Harvesting of most grape varieties occurs once a year in both the Northern and Southern hemispheres. There is no definitive answer to exactly when wine grapes should be harvested — it depends largely on the grape variety being grown and what end product the winemaker is looking to achieve. You also need to consider other mitigating factors. Such as weather, consistency of climate during the growing season, and condition of the terroir. In any case, a winemaker’s decision on time of harvest (yes, hours make a difference!) will be critical in determining what a wine will taste like.
Indications for Time of Harvest
Some winemakers know the status of their grapes by looking at them, while others like to double check ripeness using scientific techniques. In either case, the specific time of wine grape harvest is determined by how ripe a a grape is. Ripeness is measured, for the most part, by three crucial factors: tannin, sugar and acid concentrations. These levels can vary widely, and can be tested for by using scientific measurement techniques should the winemaker choose. The less ripe a wine grape is, the more acid it will typically retain. Ultimately, harvest depends on what type of wine the Vintner is looking to create.
What are the most common wine grape harvest months?
In popular wine growing regions throughout the Northern hemisphere, harvest season for grapes occurs throughout July, August, September and sometimes as late as October. Harvests throughout the Southern hemisphere will typically occur in February, March and April. No matter what hemisphere, warmer areas residing closer to the equator will very often harvest their grapes a bit earlier as they will ripen sooner.
Science is Helping to Craft Better Wine
Thanks to technology, Vintners no longer need to eat grapes to determine if they’re ready for harvest. They can now get much more specific in determining optimal ripeness for a particular wine product. Using scientific instruments such as a refractometer, they can see sugar content levels with amazing accuracy. Using the chemical compound phenolphthalein, they can see how much acid resides within a grape. Unfortunately, there’s no perfect scientific test to determine tannin levels. Vintners with a desire to achieve various tannin levels in their grapes very often will still determine this using only their sense of taste. I like that — it keeps wine more personal.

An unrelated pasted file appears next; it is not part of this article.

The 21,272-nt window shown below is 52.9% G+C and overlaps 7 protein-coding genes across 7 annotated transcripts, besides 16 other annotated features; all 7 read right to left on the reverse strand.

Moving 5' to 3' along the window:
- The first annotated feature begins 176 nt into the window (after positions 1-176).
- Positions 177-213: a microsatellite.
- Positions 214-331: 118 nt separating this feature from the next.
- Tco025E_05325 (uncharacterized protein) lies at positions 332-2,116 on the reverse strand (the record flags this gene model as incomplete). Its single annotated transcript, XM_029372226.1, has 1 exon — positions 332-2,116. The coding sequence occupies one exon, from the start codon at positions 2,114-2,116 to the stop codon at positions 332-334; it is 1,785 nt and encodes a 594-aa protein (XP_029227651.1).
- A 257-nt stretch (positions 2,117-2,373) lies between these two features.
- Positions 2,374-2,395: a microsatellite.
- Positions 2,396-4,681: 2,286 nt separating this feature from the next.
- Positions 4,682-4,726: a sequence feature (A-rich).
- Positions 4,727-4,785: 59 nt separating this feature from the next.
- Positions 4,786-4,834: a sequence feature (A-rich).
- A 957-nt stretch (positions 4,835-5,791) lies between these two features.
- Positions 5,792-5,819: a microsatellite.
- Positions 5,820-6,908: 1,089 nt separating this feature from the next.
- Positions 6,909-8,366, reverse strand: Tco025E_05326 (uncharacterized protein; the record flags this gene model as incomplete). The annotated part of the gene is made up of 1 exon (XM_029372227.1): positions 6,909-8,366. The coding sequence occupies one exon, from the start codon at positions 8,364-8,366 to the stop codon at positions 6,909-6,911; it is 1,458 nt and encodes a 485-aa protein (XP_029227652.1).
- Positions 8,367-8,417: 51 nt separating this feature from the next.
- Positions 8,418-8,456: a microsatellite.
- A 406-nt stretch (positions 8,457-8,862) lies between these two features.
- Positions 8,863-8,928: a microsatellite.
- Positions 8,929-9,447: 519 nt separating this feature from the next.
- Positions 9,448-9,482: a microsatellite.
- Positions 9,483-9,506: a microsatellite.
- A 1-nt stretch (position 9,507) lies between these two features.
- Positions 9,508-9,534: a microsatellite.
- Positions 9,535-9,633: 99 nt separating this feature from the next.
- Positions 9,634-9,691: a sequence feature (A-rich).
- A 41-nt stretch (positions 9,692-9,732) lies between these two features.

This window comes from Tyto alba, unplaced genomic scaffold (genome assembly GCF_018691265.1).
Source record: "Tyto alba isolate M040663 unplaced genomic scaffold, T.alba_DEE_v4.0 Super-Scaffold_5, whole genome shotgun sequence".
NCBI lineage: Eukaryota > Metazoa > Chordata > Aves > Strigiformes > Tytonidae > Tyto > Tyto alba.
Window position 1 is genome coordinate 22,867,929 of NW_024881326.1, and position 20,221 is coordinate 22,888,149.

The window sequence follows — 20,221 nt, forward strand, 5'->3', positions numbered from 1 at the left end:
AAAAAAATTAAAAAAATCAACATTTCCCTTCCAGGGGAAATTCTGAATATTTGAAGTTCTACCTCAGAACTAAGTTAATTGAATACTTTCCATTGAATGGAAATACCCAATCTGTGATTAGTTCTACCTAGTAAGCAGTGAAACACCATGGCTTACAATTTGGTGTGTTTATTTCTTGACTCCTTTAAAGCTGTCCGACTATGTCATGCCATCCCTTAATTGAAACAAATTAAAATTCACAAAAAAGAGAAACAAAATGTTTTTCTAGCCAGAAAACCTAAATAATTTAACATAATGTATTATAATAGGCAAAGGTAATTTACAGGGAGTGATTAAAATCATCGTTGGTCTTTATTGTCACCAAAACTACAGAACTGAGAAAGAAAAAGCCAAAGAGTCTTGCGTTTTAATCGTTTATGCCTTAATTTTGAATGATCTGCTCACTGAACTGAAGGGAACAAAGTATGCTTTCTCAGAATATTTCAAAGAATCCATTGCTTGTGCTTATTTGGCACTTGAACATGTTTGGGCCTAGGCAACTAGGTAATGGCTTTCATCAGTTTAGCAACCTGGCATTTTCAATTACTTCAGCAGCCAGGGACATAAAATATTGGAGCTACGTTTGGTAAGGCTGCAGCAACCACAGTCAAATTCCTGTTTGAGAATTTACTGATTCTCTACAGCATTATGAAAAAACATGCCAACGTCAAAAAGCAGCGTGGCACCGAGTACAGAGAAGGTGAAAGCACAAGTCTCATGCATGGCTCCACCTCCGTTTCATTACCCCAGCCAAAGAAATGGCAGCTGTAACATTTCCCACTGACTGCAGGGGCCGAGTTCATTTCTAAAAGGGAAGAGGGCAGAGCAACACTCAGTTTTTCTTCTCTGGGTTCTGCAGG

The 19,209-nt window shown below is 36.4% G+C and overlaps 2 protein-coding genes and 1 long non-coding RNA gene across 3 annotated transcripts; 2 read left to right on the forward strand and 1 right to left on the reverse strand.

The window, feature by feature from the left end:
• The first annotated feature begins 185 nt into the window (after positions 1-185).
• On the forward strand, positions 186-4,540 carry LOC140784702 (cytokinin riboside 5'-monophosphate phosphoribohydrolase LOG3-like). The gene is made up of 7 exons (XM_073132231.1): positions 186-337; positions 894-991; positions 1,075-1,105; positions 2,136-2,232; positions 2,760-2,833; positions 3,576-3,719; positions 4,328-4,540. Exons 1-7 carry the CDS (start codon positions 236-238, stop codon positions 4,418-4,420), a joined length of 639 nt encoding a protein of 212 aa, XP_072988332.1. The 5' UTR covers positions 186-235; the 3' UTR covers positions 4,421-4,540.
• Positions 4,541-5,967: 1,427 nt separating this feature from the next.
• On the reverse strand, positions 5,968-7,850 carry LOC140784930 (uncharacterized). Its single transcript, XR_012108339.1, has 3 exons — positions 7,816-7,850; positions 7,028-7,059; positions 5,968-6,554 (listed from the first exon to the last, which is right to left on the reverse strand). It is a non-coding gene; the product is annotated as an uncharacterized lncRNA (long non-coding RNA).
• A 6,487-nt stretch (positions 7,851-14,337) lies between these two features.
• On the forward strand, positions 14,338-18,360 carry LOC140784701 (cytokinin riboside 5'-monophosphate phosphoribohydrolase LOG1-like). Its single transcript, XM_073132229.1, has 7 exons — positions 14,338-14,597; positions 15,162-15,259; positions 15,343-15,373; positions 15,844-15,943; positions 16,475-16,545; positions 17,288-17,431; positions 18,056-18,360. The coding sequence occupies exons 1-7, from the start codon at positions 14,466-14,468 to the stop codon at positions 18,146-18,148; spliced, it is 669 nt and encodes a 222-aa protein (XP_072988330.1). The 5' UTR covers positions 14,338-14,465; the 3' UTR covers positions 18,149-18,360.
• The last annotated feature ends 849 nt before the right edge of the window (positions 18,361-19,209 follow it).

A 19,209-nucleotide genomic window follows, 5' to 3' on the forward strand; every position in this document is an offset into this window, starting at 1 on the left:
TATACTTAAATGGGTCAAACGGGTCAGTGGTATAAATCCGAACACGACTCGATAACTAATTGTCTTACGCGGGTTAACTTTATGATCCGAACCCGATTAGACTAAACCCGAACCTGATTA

Getting Specific with Weather as a Determining Factor
Biodynamic vintners, such as those within the Burgundy region of France, will harvest their grapes dependent upon the actions of the various micro-climates throughout their vineyards. For example, if rain, frost or hail is anticipated on a particular day in September, the winemaker may choose to pick their grapes prior to one of those events. On the other hand, if rainfall was minimal during the growing season and heat was consistently high, the winemaker may opt to harvest their grape vines following an anticipated rainfall.
Becoming One With the Vineyard
I love listening to winemakers who wander between their grape vines and look at them as if their speaking. Some biodynamic winemakers know their vines so well they claim that the plants will tell them when they’re ready for harvest. Whether you consider it absurd or not, this notion speaks to a much deeper truth. The grape vines, the earth, and us — human beings, are all part of the same “stuff.” We began from the same single point at the beginning of the universe. As Carl Sagan put it, we’re all “star stuff.” So who’s to say we can’t relate on a deeper level to the wines we create? Let’s face it, the biodynamic wine industry is taking off. What’s funny to me is, many of these winemakers have been doing it for hundreds of years. It’s just now that mainstream media has brought the quality of craftsmanship to the center stage.